Interview with Ivan Perard
Interview with Ivan Perard
Portrait © Courtesy the artist
Vincent Schneider: Hi Ivan! We are such fans of your work and really happy to be able to offer a limited set of hand coloured 3D-prints to our collectors.
I’d like to talk with you about your recent works and in particular this edition.
I imagine you are creating your works in zero gravity or they grow by themselves after you have manipulated their DNA. Are your sculptures generated procedural or do you compose them out of of digital clay?
Ivan Perard: The works are brain – grey matter. So it all starts out like that: gooey, cloud-drippy and virtual. I manipulate a simple mesh quickly, from rough platonic non-ideals to a 200ish vertex low-poly configuration, that can be a bent hairpin through a lip-balm with a slice of lemon. As a volume. Then more targeted sculpting takes place, cutting, twisting, extruding and re-meshing until it speaks object to me. In that space you’re right, the work is floating, without scale and orientation, without mass or physicality in front of my inner eye. It’s a very quick improv. I’d rather link it to sculpting sounds with a synthesizer and plugins. It’s actually the waveform, but also actually what your ears are hearing. Later I displace that simple surface with grayscale patterns generated by a randomiser I’ve been feeding, but at that stage I’ve got known reference objects around me in the computer for scale, to guide the transformation stage to the physical.
VS: How much Sci-Fi do you think we need in our lives?
IP: All of it, it’s modern fable.
VS: Your works seem to be part of an interstellar fleet of ships that are living organisms theirselves rather than vessels for human or alien beings. Are they relatives?
IP: They are entities, yes, visions of self-thinking, self-replicating grey sparkling matter. Ideal, but not modernism’s ideals, their ideals, perhaps fleeting and temperamental; individual. On the question of whether they could be vessels: I think yes. I just need a little bit more production to go planet-sized with them just yet.
The questions that interests me, are questions of meeting the “alien”, the “foreign”, the different, in a way as a preparation for embracing what’s to come, and what’s been happening in our world. I believe there’s a group of artists channeling Otherness these years, as a way of dealing with something observed in societies, as a mirror to how similar we actually are, through our differences. I believe channeling that Otherness is a way of healing. “Unbekannte Dinge sind Lebenselixier” as Jo Penca puts it in a recent performance at Haus der Kunst in Munich.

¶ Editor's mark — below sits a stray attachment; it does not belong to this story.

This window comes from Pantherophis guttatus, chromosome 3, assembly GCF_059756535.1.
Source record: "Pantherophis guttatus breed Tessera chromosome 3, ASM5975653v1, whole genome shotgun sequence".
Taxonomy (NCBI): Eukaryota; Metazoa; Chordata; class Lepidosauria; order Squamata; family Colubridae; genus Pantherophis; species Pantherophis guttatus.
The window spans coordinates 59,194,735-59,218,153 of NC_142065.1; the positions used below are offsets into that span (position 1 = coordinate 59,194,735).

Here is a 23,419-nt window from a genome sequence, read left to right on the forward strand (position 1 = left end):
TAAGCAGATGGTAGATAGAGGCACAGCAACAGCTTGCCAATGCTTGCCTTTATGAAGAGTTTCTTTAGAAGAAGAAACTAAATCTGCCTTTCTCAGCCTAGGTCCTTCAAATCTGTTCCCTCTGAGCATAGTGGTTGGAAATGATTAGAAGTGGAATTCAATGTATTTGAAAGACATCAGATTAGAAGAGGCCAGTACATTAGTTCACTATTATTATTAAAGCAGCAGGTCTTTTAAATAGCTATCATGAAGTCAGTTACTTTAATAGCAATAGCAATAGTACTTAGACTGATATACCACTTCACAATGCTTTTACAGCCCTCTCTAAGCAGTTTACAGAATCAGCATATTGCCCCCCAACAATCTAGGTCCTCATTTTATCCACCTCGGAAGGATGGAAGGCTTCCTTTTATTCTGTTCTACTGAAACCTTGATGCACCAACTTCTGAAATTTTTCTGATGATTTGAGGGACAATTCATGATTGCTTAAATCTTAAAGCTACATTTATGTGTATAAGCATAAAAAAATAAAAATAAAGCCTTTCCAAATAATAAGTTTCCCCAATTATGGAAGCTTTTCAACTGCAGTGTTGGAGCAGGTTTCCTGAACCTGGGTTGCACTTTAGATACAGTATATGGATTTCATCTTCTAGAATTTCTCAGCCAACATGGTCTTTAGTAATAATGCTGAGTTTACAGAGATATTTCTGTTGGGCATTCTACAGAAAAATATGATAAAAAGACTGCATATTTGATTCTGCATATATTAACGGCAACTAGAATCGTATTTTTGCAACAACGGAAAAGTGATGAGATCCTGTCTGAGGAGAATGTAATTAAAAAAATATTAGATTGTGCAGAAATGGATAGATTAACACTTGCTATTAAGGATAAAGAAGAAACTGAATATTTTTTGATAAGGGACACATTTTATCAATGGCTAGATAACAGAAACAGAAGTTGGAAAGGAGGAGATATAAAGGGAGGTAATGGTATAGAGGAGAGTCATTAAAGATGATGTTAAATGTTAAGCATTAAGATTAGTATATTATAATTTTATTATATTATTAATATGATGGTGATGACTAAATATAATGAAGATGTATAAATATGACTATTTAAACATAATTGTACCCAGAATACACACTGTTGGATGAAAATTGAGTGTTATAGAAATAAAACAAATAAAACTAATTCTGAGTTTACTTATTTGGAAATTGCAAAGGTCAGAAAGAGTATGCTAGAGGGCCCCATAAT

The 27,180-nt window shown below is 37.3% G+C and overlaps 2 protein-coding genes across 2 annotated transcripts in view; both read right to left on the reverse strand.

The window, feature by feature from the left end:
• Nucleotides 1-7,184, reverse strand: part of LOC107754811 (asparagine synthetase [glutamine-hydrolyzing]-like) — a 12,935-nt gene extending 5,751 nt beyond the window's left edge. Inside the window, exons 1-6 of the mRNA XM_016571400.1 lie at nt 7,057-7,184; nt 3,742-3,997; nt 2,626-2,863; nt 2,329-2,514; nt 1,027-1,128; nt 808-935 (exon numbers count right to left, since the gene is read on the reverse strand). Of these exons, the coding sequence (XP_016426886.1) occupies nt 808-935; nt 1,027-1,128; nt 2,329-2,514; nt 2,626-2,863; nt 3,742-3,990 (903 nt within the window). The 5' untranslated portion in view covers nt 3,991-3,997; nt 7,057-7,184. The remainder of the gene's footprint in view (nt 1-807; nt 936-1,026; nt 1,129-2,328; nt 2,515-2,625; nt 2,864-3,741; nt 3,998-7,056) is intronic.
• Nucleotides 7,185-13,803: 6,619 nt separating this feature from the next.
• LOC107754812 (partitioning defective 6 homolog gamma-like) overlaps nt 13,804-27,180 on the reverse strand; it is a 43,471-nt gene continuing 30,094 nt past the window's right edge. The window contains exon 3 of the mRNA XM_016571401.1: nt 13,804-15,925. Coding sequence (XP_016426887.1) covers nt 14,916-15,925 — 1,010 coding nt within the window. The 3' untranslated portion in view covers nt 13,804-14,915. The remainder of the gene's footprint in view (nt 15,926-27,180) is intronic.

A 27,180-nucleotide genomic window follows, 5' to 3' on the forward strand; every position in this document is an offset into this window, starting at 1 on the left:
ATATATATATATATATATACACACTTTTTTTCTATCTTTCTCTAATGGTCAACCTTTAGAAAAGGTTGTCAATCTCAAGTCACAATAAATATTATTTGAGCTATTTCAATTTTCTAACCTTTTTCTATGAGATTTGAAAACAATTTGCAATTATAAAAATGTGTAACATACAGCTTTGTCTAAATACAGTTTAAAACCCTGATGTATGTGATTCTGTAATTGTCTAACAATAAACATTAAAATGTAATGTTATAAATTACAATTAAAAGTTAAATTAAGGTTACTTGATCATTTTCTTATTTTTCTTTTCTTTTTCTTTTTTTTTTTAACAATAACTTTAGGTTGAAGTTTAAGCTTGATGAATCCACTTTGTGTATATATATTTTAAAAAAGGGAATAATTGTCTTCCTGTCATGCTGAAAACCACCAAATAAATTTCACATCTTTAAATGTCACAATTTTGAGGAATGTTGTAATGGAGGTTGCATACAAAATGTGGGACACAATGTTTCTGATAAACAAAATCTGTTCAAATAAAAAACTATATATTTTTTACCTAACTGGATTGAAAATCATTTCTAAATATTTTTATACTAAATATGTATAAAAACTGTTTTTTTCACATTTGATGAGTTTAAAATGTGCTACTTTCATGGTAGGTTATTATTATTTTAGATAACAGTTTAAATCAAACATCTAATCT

VS: The unknown certainly is very attractive! I’m currently reading Roadside Picnic by the Strugatzki brothers and am fascinated by the concept! Forms of existence unknown to us yet so desired and longed for, actually just passing by, stopping only briefly and then leaving behind all these anomalies and unidentified objects which then affect almost all areas of our human civilization. It sounds like you managed to have a Roadside Picnic in your studio quite frequently!
IP: It’s the book that is the basis of the Tarkovsky movie, right? Stalker. There’s so many streams from fiction, and in essence maybe one could point out the totally undervalued philosophical concept of curiosity or novelty. While Kant can’t figure out what to do with it, and Grimm’s Brothers advice against it, we’re not living in the middle ages anymore and need to live a different perspective by necessity.
VS: Exactly! Could you tell us a little bit about the concept of your edition?
IP: After showing 10 new sculptures at the MAK Vienna Biennale, I wanted to explore a displacement closer to an intimately known configuration of shape. So as intimately as possible: A displacement of a human body. At the moment now – in my studio, there are hordes of displaced bell-sprouting human heads with techno orchid leaves, drinking from straws everywhere, so this edition is a steppingstone towards that, perhaps also as a mental bridge from abstracts into a future body. When the hand came off the 3D printers printbed, we immediately started playing with it, it gestures so quickly. It became an extension of the furniture and the space, as if the apartment had in between us gotten an avatar, or communicative link, somewhere to interface. I think I liked passing forward that gesture, to have multiple walls reach out towards their inhabitants in an edition.
VS: Thank you very much Ivan! (shaking hands)